Cheshire East Council’s Cabinet has today backed proposals to redirect respite care into the independent sector and deliver services more locally.
A report put before councillors had recommended that current care arrangements at Hollins View and Lincoln House be procured instead via the independent sector to help deliver more personalised care and support for people.
Both sites offer the Borough’s estimated 40,000 carers a well-deserved break from caring for people with conditions such as dementia.
A full consultation exercise was undertaken with carers and their families and many highlighted that greater choice was needed about where they received their help.
The report, backed in a unanimous vote by Cabinet today (Tuesday), highlights that the Council is currently out of step, as 90 per cent of respite care provision in neighbouring local authorities across the North West is in the independent sector.
Councillor Michael Jones, Leader of Cheshire East Council said the decision taken by Cabinet would improve respite care provision because local people would be able to access beds and support in their local community area.
Cllr Jones said: “This is the best solution and right thing to do as it is about putting residents first and local first – and local is best.
“We will guarantee local first care for people accessing respite care. Some campaigners appear obsessed with brick and mortar – but I care about the people and providing the right support and care in the right place and at the right time.
“The majority of service users accessing Cheshire East respite service are already using independent sector providers, either exclusively (56 per cent) or in combination with a stay in Council facilities (10 per cent). We will now be able to offer better value and a better range of respite for carers.”
The decision will mean the Council can deliver substantially better value for money for local taxpayers – as it can secure quality residential respite care in the independent sector at an average of 48 per cent less than the cost of in-house provision.
Moreover, the projected growth in demand cannot be met by in-house respite provision. More than sufficient capacity is available within the private sector, which currently (17/6/15) has 202 vacancies.
Currently just seven people are accessing respite care at Hollins View and nine at Lincoln House.
Moreover, 70 per cent of bed nights in Hollins View and 54 per cent of bed nights in Lincoln House are for stays of 29 or more consecutive nights which are not respite care.
The Council intends to retain both Hollins View and Lincoln House sites for use to deliver other local services to local residents.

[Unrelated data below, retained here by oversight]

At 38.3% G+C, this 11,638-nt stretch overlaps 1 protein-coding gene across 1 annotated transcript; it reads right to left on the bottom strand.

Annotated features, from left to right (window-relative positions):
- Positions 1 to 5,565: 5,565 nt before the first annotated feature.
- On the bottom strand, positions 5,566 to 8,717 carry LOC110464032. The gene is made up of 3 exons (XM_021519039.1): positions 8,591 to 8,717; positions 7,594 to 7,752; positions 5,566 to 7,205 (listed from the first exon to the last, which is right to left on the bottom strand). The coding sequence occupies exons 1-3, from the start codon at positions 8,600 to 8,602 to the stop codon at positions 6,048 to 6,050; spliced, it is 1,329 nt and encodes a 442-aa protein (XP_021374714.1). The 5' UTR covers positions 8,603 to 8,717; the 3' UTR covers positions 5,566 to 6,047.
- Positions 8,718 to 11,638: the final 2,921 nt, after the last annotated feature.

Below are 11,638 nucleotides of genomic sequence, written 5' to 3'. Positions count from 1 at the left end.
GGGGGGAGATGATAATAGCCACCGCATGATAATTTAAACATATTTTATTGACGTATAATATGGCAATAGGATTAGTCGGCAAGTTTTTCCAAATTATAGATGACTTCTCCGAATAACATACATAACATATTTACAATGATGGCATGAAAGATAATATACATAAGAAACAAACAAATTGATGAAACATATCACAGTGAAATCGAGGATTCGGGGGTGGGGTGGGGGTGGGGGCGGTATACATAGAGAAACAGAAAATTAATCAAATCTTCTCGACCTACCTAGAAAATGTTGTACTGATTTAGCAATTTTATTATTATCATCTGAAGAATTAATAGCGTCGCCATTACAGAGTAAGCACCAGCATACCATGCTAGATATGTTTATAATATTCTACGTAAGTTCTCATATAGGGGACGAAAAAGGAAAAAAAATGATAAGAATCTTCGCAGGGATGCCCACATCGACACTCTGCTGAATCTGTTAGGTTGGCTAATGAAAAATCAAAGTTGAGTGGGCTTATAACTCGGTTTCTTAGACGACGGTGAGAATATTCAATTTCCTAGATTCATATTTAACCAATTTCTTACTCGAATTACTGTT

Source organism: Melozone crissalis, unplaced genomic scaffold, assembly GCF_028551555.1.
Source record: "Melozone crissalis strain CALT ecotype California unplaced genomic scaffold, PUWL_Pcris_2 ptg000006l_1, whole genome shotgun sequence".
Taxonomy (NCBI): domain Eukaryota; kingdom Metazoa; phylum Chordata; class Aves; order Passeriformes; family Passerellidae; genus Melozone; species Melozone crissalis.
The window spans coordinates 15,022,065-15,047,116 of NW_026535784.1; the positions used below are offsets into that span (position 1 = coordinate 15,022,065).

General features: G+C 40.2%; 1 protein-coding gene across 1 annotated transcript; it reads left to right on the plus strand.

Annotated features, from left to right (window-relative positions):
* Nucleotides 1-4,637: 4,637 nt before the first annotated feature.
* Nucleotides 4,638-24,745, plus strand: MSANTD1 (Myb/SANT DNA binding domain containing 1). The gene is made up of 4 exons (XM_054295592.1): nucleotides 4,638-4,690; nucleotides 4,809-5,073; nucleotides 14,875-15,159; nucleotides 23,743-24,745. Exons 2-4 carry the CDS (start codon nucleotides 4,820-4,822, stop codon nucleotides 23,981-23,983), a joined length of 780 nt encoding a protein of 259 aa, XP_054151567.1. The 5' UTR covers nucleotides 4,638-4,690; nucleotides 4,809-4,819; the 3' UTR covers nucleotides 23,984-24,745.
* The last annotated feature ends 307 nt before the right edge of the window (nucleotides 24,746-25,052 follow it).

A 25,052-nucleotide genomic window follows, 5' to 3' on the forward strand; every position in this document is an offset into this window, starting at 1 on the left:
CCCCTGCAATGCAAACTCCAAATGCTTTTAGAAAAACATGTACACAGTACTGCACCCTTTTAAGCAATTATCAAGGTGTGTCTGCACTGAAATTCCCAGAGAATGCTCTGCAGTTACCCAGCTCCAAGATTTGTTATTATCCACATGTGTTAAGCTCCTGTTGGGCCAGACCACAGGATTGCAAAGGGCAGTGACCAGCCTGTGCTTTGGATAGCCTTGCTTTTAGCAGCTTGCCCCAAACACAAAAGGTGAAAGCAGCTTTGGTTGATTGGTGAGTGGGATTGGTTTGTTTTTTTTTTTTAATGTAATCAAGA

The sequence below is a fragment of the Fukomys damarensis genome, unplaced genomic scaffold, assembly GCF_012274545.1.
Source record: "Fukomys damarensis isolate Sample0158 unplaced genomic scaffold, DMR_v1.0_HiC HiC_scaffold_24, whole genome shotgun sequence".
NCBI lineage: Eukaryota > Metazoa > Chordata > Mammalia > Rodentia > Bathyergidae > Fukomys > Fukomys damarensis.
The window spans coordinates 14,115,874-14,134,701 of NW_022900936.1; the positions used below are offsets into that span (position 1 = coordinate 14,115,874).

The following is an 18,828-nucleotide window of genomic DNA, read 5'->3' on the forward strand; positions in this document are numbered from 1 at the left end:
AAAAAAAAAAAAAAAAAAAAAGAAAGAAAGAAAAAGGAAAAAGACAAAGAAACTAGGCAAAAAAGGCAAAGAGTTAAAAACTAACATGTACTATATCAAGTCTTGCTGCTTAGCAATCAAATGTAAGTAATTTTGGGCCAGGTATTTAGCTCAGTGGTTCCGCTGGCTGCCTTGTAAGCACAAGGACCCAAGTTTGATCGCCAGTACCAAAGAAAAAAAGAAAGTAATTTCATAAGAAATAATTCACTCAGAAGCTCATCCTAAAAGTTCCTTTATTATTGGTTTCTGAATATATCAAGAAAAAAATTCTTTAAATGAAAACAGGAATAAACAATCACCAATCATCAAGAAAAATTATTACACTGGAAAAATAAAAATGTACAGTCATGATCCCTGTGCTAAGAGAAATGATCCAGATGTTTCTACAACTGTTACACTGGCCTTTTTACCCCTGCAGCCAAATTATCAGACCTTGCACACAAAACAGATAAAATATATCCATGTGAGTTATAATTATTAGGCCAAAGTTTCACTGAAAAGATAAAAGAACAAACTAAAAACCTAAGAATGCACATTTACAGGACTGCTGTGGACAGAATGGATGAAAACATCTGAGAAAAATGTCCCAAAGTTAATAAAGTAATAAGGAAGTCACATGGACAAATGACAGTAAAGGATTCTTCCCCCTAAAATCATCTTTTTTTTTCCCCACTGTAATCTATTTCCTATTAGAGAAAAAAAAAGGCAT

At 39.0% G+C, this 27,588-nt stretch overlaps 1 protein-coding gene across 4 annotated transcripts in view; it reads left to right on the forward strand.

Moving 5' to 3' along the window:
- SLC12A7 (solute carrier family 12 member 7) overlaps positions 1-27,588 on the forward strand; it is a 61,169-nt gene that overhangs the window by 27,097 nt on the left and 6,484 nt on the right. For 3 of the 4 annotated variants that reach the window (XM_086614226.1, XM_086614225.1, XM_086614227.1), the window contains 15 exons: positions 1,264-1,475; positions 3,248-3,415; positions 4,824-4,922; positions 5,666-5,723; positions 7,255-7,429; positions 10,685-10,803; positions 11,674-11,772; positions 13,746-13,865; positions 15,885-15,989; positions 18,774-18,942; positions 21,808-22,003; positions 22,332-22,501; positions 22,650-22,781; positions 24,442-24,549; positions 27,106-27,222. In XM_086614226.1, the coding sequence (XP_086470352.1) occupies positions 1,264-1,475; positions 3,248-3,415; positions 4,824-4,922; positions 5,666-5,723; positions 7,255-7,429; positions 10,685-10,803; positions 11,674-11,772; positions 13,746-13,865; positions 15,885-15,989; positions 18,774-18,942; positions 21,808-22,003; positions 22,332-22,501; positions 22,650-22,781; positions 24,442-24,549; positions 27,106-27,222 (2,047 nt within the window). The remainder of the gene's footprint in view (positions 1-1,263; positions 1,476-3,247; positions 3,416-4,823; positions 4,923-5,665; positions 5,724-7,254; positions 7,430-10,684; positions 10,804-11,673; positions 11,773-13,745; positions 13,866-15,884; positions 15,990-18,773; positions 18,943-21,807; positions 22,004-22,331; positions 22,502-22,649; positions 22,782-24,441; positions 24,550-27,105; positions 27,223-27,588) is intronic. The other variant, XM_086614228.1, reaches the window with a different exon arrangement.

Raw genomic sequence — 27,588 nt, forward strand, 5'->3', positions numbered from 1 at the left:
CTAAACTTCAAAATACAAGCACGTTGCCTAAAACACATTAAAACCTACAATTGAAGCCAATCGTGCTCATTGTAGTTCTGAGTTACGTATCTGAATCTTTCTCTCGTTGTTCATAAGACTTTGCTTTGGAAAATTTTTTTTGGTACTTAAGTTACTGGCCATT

The Council remains committed to putting the interest of residents first and has developed a Carers’ Strategy in conjunction with health partners, which details the collective commitment to carers and helping ensure their access to information, advice and support.
Hollins View and Lincoln House are currently commissioned to provide the Council’s in-house residential care and the report recommended that widening out the service to the independent sector will also help residents in our rural communities, who may need the service.
Both sites were the subject of a high-profile Cabinet meeting in December 2014 when Cabinet agreed to continue respite services until December 2015.
The report back then recommended closure because ‘residential respite support in the independent sector would be at a lower cost than in-house provision’.
The total cost of in-house provision of respite care is £3.13m.
Lincoln House provides 14.19 per cent of Cheshire East’s total respite care, while Hollins View provides just 13.18 per cent of the total.
Across the North West region there is a shift away from in-house provision of adult social care.
Currently, none of Tameside, Wirral, Trafford, Manchester, Knowsley, Stoke-on-Trent, Stockport, Shropshire or Liverpool borough authorities offers any in-house respite care provision.
Across 19 local authorities surveyed in the North West the average is for 90 per cent external provision of all adult social care and 10 per cent internal provision.
One authority, Warrington, is in the process of outsourcing their remaining Council-operated homes to a social enterprise. While Stockport has 100 per cent external provision of adult social care.